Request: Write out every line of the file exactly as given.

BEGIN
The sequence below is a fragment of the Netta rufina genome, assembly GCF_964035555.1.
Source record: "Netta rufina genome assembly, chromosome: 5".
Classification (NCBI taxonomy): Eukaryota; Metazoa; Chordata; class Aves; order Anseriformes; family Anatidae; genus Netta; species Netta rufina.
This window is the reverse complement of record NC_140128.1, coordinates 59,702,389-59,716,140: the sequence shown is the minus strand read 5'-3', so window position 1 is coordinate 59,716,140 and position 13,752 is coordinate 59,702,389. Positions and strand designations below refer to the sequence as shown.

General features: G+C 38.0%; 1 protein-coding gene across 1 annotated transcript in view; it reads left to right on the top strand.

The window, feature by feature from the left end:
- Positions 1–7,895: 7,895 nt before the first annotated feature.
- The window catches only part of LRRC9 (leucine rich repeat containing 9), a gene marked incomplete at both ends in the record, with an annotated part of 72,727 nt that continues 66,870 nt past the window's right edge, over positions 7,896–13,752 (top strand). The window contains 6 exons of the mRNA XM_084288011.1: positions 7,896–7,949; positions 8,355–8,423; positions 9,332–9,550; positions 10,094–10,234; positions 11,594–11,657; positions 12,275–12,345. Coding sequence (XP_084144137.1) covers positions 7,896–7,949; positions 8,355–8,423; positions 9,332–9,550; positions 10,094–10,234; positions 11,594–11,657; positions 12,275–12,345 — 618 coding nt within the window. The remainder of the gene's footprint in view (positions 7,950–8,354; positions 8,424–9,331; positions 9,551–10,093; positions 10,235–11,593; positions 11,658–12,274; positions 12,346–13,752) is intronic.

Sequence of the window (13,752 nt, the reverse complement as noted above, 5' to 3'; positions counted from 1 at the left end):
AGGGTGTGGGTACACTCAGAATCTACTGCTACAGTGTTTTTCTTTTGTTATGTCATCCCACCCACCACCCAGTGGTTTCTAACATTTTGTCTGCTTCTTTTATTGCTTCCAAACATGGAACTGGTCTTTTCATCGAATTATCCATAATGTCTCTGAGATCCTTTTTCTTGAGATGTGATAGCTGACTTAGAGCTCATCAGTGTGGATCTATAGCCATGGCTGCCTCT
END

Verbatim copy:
The sequence below is a fragment of the Netta rufina genome, assembly GCF_964035555.1.
Source record: "Netta rufina genome assembly, chromosome: 5".
Classification (NCBI taxonomy): Eukaryota; Metazoa; Chordata; class Aves; order Anseriformes; family Anatidae; genus Netta; species Netta rufina.
This window is the reverse complement of record NC_140128.1, coordinates 59,702,389-59,716,140: the sequence shown is the minus strand read 5'-3', so window position 1 is coordinate 59,716,140 and position 13,752 is coordinate 59,702,389. Positions and strand designations below refer to the sequence as shown.

General features: G+C 38.0%; 1 protein-coding gene across 1 annotated transcript in view; it reads left to right on the top strand.

The window, feature by feature from the left end:
- Positions 1–7,895: 7,895 nt before the first annotated feature.
- The window catches only part of LRRC9 (leucine rich repeat containing 9), a gene marked incomplete at both ends in the record, with an annotated part of 72,727 nt that continues 66,870 nt past the window's right edge, over positions 7,896–13,752 (top strand). The window contains 6 exons of the mRNA XM_084288011.1: positions 7,896–7,949; positions 8,355–8,423; positions 9,332–9,550; positions 10,094–10,234; positions 11,594–11,657; positions 12,275–12,345. Coding sequence (XP_084144137.1) covers positions 7,896–7,949; positions 8,355–8,423; positions 9,332–9,550; positions 10,094–10,234; positions 11,594–11,657; positions 12,275–12,345 — 618 coding nt within the window. The remainder of the gene's footprint in view (positions 7,950–8,354; positions 8,424–9,331; positions 9,551–10,093; positions 10,235–11,593; positions 11,658–12,274; positions 12,346–13,752) is intronic.

Sequence of the window (13,752 nt, the reverse complement as noted above, 5' to 3'; positions counted from 1 at the left end):
AGGGTGTGGGTACACTCAGAATCTACTGCTACAGTGTTTTTCTTTTGTTATGTCATCCCACCCACCACCCAGTGGTTTCTAACATTTTGTCTGCTTCTTTTATTGCTTCCAAACATGGAACTGGTCTTTTCATCGAATTATCCATAATGTCTCTGAGATCCTTTTTCTTGAGATGTGATAGCTGACTTAGAGCTCATCAGTGTGGATCTATAGCCATGGCTGCCTCT